Nix: "Burn Notice" is a teaser, four acts and a button, so it's not six acts: It's a teaser, four acts and a button. (Laughs.)
THR: What's your proudest moment as a showrunner?
Lindelof: That we negotiated an end date for the show. Three years ago, it became very clear to us and the audience that a show that was fundamentally based on a mystery engine needed to build toward a drawing room scene where you're telling the audience you're going to get some resolution. And in that same conversation we said we should make fewer episodes. Why are cable shows so good? Why is the bar so much higher if they have less money to produce their shows? The answer is that some stories shouldn't be told over 24 (episodes). I can't imagine a season of "Damages" that's 20 episodes long.
Zelman: I'd kill myself.
Lindelof: But also, the audience's brain capacity to track what you do and the emotional capacity of your show has to be finite.
THR: What's your advice to TV writers hoping to make the jump to showrunner?
Matt Nix, left, and Damon Lindelof
Lindelof: It's different for everybody. I did so much bad writing in my 20s. I got hired as a professional writer for the first time when I was 28 or 29, and I literally have thousands of pages of s***. A lot of people aren't willing to write s***, or they write two pages of s*** and then they stop. You have to plow through it.
King: Some people have the trust of the network. Even if they haven't created the show, they're recognized as being spectacular managers.
THR: But how do you get that trust?
King: Grown-ups. There's just a comfort level with the executives if you seem like someone who is going to show up at the office, get the work done and not create a lot of headaches. They prefer to avoid the drama and the crazy if they can.
Nix: All (network execs) want is to be able to look at somebody and say, "That person is responsible for the show. I can yell at that person if the show's not good. When I started "Burn Notice" I thought, OK, it's like an English class, everyone has homework and I have the most homework. But then I realized three episodes in that nobody else has homework. I have homework and I have people who can help me with my homework, but if they don't do their homework, I've got to do their homework. And I've got to grade their homework.
THR: But how did you get to the point where you were the one doing the grading?
Nix: I had never written an episode of television before I started running "Burn Notice," but I had worked as a feature writer for eight years and I had never been unemployed because I pitched on every single thing there was. When I looked over my old hard drive, I had like 75 movie pitches. I pitched on two different movies in which children have superpowers that are viewed as defects. It was ridiculous! I've done so much story breaking that when I started the show -- one of the biggest skills is putting out fires with writing. Anyone can say, "OK, let's do a stupid explosion or something lame that blows the scene and hurts the show." But what it comes down to is, can you get in there and come up with a creative solution that doesn't ruin the show?
THR: When you fight with your networks, what do you fight about?
Zelman: No, FX has been unbelievable. Early on, Ted Danson felt like an experiment, but looking back on it, it feels like a no-brainer. Once that happened, they trusted us. Probably the biggest thing we fought about was marketing. Our show is a very complicated show to market, so that has a lot to do with it. What is our show? Is it a legal show or is it a thriller? I can't tell you. I can just tell you how hard it is to make.
THR: How about spoilers in marketing?
Lindelof: They're not arguments, they're "combative discussions." (Laughs.) You respect that their job is to get people to watch your show and they respect that you want to protect your show. If the numbers go down, those are the people getting yelled at -- not me, ironically, because it's our job to make good television.
Zelman: I had the experience of stuff being in promos that wasn't in the next episode. Stuff that was cut.
King: Are you finding spoilers ending up on the Web? On "Good Wife," we would finish a script and six hours later it would end up on the Web.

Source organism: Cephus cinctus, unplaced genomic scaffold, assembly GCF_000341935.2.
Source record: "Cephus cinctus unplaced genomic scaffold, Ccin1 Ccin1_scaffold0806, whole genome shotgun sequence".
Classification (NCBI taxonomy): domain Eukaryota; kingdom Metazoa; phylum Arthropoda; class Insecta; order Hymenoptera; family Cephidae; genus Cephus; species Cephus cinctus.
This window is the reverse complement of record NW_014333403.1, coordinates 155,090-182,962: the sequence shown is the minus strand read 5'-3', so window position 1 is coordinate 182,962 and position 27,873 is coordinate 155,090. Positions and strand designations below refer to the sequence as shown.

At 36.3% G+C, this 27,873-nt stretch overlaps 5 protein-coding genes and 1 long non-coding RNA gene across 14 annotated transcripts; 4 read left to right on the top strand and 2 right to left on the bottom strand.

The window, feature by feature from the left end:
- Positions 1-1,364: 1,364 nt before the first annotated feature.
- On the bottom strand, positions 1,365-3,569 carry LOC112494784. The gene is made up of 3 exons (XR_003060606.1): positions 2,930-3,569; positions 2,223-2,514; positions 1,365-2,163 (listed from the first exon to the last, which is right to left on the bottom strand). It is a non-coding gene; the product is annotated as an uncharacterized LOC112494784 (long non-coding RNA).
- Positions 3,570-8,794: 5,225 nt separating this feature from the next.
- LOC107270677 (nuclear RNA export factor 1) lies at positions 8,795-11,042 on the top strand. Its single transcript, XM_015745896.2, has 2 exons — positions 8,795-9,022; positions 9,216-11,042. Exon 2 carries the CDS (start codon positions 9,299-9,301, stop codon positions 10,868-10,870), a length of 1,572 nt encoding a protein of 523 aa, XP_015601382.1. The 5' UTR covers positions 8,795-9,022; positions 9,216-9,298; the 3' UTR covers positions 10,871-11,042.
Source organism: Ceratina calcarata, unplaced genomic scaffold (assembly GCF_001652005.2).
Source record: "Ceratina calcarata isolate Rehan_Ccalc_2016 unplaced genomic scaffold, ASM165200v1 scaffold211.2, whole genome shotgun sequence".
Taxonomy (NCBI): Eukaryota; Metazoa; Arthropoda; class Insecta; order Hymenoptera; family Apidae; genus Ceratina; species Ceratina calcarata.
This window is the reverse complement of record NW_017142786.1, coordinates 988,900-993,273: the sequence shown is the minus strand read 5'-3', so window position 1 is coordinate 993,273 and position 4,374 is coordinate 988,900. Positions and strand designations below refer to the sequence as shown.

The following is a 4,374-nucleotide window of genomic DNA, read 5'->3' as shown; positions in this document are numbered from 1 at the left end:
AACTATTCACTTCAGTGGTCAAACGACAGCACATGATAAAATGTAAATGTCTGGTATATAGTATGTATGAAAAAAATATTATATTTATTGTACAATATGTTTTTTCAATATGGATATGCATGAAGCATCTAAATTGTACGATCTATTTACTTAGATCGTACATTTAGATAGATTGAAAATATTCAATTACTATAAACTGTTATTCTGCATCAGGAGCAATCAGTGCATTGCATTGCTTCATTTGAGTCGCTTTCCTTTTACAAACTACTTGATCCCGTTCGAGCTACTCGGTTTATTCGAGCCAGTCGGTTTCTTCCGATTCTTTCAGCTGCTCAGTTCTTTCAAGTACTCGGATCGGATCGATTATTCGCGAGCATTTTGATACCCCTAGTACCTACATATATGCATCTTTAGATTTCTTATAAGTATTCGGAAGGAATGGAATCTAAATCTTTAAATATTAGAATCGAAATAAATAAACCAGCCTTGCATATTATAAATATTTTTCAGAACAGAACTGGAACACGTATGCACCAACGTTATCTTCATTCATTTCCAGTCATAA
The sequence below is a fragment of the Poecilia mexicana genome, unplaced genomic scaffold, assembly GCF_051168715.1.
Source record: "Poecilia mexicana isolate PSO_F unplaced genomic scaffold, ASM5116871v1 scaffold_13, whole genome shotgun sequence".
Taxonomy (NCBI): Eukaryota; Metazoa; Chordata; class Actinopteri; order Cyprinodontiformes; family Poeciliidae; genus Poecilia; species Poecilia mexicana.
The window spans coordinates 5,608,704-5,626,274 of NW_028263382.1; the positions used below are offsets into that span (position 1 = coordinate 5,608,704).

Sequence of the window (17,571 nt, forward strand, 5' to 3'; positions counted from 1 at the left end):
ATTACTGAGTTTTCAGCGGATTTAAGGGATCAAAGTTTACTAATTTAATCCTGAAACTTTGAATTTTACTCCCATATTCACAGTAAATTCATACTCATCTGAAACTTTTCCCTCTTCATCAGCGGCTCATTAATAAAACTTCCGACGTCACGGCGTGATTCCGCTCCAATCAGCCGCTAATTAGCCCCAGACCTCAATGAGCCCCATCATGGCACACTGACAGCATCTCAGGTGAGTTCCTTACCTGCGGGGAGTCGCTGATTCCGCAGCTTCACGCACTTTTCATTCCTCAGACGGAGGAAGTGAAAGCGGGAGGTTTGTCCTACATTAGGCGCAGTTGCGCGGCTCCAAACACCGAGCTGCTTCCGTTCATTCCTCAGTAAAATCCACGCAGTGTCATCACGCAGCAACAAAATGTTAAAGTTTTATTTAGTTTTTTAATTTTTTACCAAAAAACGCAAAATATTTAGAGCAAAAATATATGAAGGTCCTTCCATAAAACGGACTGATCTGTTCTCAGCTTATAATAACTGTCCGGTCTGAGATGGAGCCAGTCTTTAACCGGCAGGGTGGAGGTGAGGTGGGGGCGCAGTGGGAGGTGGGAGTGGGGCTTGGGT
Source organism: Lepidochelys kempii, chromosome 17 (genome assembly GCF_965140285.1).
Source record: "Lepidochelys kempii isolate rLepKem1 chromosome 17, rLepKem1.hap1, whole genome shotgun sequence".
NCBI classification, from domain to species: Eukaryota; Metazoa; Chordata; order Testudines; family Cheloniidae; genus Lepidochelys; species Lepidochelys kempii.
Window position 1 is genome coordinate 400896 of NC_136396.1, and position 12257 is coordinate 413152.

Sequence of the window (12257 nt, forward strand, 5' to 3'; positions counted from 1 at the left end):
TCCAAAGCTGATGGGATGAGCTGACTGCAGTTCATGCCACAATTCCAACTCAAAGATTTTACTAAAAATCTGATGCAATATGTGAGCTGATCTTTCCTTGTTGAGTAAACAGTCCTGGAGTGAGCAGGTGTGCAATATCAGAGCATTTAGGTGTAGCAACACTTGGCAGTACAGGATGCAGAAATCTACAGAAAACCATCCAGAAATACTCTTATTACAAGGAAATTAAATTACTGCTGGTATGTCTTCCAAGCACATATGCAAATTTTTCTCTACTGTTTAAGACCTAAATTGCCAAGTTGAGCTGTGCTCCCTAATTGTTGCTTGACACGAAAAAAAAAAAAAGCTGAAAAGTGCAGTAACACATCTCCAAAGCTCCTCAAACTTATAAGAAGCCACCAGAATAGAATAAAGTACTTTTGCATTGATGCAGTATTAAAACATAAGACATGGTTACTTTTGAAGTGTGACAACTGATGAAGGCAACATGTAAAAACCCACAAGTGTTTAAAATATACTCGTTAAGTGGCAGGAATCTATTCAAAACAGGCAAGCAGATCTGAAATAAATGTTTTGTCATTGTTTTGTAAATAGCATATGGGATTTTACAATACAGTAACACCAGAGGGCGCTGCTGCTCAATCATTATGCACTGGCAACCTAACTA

THR: Nobody talks about "Lost" on the Internet, actually.
Lindelof: You can do two tacks, you can try to keep everything secret, and the effect of that is that you tell the people you work with every day that you don't trust them. Or you say, there are people out there who are going to want to know what happens on the end of the show, but there is nothing I can do to stop them. We've done a little bit like you guys do (on "Damages"), which is flip to the end, show me what happens to Tate Donovan, so now the show isn't about this shocking thing, it's about building to it.
Zelman: Early on, people became so into guessing the outcome. Their guesses became so wild, the most surprising thing became to do the most obvious thing. That actually ended up satisfying people, in a weird way.
THR: How do you feel about the the rise in the cult of the showrunner in recent years?
Lindelof: There was something starting to happen at the turn of the millennium when I was a fan of these shows and Joss Whedon and J.J. Abrams were very much on my radar. At that time, certainly David Kelley was on my radar and (Aaron) Sorkin, but they weren't plugged into the geek culture the same way J.J. and Joss were. And the thing about Sorkin and Kelley was, they were like the J.D. Salingers of TV writers. They weren't interested in having a dialogue with fans. But J.J. and Joss were going on the Internet and having dialogues with people and showing up at Comic-Con and you could ask them questions. They created that thing that a lot of celebrities have where you feel like you know them. With "Lost," within a couple of seasons it became necessary for us to start a dialogue with the fans because they were getting so frustrated. Someone needed to say, "Hey, it's going to be OK and if you're mad, be mad at us, don't be mad at the show." Like with any sports team, you're either a hero or a goat.
Gilligan: I never go online. Ever. I mean, I go online for porn but I never look up the show online. (Laughs.) It's not because I'm not interested, it's because I'm too interested.
Zelman: I'm just like you, but I'm lucky enough to have a partner who's obsessed, so anything I need to know he tells me.
Lindelof: Carlton is like, "Stay away from that s***, it's toxic." But I'm kind of a geek, so I'm interested in going to those sites to see the new "Iron Man" trailer; and, in trying to track it down, there's a post that says, "Why 'Lost' sucks" and I have to go, "Oh, why does it suck?" (Laughs.) This contradiction has emerged. The two questions we get asked the most often: "Are you making it up as you go along?" And they want the answer to be that we have a total plan, we're not winging any of it. But the second question is, "How much input do the fans have?" And they want the answer to be a lot. How can both be true?
THR: The primetime audience majority is women. Why aren't there more female showrunners?
King: I have no idea. I work with my husband, so I don't think I can speak for what the female showrunner experience is, like what Shonda Rhimes is going through (on "Grey's Anatomy").